Violent crimes are any cases that involve the threat of force, use of force or use of weapons. Most people tend to think that violent crime is only associated with physical harm. However, any threats of harm that lead to genuine or immediate fear also constitute violent crimes.
It is vital to understand what comprises a violent crime, and what occurs after you’re charged. Knowing all this information will ensure you are prepared to face criminal charges. You need to be aware of all the defenses and sentences that come with your case.
Examples of violent crimes
Due to the high-level of violence involved in these cases, it is easy to identify a violent case. Common examples include robbery, murder, assault and battery, domestic violence and rape. These crimes are either classified as a felony or a misdemeanor. Regardless, crimes like homicide always fall under felonies.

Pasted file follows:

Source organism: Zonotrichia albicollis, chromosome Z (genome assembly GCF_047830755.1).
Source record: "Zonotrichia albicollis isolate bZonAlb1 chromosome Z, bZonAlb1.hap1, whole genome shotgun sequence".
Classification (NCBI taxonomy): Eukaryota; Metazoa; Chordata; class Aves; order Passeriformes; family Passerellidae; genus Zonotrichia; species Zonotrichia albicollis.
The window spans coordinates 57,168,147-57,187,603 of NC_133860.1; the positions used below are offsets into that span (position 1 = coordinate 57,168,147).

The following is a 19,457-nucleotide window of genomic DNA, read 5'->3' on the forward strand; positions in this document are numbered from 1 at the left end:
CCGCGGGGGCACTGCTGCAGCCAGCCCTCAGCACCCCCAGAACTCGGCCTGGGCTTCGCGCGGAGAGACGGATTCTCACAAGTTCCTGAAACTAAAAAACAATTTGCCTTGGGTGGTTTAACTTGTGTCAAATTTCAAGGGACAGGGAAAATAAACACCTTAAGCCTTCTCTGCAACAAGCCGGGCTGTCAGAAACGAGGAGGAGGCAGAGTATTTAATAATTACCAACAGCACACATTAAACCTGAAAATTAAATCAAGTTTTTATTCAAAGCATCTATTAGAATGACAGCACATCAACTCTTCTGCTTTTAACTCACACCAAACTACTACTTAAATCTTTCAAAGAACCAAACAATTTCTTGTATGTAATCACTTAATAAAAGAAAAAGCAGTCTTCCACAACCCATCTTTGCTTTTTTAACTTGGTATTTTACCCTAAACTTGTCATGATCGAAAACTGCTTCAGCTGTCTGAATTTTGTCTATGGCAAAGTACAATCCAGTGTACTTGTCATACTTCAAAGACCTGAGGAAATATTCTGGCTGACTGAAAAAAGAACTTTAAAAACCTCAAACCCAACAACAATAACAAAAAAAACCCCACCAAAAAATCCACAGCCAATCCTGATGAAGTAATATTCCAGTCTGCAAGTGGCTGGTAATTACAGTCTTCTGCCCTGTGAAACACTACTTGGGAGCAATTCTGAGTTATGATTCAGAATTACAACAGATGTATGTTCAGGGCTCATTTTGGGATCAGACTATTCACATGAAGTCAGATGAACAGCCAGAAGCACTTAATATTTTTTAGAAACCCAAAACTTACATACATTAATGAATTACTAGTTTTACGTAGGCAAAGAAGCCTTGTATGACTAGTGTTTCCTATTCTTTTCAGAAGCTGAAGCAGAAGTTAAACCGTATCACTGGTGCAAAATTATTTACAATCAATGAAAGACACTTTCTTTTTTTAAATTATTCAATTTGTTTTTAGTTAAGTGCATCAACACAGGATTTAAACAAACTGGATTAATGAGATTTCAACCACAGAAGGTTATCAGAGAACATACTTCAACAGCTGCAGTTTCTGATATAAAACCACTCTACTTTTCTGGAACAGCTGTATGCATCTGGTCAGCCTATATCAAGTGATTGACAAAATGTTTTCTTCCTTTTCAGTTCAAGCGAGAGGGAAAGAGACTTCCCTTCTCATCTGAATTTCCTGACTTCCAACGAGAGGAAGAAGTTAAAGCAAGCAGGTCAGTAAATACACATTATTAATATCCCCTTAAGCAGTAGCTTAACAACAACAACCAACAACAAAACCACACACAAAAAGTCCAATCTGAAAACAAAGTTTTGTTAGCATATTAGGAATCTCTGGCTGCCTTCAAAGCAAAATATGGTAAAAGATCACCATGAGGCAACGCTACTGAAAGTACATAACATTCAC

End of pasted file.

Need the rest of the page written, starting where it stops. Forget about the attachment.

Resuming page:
As stated above, threats of harm can also lead to violent crime charges. Threatening to stab someone while holding a knife constitutes a violent crime. Doing this will amount to assault and battery charges with the use of a deadly weapon.
Understanding the proceedings of a violent crime case
When charged with a violent crime, an individual is arraigned in court and ordered to stay in jail for trial or given bail. The case then proceeds to the trial phase, where you are expected to present your defense. A lawyer will help you during this crucial state and even negotiate a plea deal.
If you get convicted, your case will move to the sentencing phase. At this stage, you will face a ruling for the charges brought forward. Let us take a quick look at some of the potential penalties that one might face.
Potential sentences for committing a violent crime
The common sentences for violent crime include probation, fines, prison time, restitution, loss of firearm privileges and the death penalty. However, the sentence will vary depending on multiple factors. For instance, the law passes a harsher judgment for homicide than armed robbery. How the judge views and interprets the crime also carries a lot of weight.
Another crucial factor that will determine your penalty is whether you are facing felony or misdemeanor charges. Naturally, felonies carry longer sentences than misdemeanors. Finally, your sentence has to match the state laws.